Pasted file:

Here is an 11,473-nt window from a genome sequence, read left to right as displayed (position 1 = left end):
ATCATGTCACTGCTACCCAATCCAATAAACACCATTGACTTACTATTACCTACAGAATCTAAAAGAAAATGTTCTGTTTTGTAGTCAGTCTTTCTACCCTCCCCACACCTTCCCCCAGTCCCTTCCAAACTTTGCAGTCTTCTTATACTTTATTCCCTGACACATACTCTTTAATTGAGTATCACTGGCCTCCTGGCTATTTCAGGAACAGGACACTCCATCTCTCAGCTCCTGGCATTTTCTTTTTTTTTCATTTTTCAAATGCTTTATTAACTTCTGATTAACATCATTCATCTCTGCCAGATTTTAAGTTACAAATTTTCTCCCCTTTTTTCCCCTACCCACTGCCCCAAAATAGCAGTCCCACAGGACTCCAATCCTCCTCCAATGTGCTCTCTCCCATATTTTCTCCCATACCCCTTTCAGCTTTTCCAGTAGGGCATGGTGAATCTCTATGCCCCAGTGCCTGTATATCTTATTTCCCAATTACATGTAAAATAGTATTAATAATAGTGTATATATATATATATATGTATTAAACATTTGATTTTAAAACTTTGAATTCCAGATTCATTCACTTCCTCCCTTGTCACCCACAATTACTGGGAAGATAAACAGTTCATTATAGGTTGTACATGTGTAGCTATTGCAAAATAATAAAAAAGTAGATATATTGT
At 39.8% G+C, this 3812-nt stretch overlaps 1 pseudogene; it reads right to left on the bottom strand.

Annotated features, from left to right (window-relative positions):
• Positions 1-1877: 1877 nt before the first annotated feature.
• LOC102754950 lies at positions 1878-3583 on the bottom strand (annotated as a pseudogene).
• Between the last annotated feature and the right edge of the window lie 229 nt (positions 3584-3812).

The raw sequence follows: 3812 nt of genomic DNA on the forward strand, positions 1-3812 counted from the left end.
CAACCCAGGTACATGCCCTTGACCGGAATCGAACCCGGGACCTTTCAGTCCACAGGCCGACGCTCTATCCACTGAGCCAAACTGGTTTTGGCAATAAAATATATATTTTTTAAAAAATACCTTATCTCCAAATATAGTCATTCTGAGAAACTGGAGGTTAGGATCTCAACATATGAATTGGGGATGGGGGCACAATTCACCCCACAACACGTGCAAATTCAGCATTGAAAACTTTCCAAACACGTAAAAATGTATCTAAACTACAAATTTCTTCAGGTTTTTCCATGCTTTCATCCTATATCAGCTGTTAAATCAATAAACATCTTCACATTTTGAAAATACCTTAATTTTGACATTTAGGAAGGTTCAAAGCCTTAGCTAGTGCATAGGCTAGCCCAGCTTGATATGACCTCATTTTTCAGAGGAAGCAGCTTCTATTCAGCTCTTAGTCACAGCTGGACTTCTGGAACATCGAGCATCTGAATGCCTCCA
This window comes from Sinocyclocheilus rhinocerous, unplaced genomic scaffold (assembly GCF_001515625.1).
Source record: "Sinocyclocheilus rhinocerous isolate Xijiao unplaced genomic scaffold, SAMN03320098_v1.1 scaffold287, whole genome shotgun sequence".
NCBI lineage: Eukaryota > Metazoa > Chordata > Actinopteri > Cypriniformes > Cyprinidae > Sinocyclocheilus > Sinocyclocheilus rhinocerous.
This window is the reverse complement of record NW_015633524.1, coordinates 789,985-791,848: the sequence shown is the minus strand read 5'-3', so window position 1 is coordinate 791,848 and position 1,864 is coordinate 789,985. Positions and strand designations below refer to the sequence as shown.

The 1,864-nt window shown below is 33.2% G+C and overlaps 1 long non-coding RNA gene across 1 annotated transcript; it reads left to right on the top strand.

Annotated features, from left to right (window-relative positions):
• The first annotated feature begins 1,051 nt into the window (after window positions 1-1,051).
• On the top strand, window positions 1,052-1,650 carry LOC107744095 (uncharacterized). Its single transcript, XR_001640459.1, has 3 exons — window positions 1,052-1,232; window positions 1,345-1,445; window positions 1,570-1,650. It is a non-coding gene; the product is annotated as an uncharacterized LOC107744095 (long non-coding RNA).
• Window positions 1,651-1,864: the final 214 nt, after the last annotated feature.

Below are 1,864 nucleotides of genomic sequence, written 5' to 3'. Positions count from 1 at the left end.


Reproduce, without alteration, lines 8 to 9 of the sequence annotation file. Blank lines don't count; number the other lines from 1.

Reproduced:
The raw sequence follows: 3812 nt of genomic DNA on the forward strand, positions 1-3812 counted from the left end.
CAACCCAGGTACATGCCCTTGACCGGAATCGAACCCGGGACCTTTCAGTCCACAGGCCGACGCTCTATCCACTGAGCCAAACTGGTTTTGGCAATAAAATATATATTTTTTAAAAAATACCTTATCTCCAAATATAGTCATTCTGAGAAACTGGAGGTTAGGATCTCAACATATGAATTGGGGATGGGGGCACAATTCACCCCACAACACGTGCAAATTCAGCATTGAAAACTTTCCAAACACGTAAAAATGTATCTAAACTACAAATTTCTTCAGGTTTTTCCATGCTTTCATCCTATATCAGCTGTTAAATCAATAAACATCTTCACATTTTGAAAATACCTTAATTTTGACATTTAGGAAGGTTCAAAGCCTTAGCTAGTGCATAGGCTAGCCCAGCTTGATATGACCTCATTTTTCAGAGGAAGCAGCTTCTATTCAGCTCTTAGTCACAGCTGGACTTCTGGAACATCGAGCATCTGAATGCCTCCA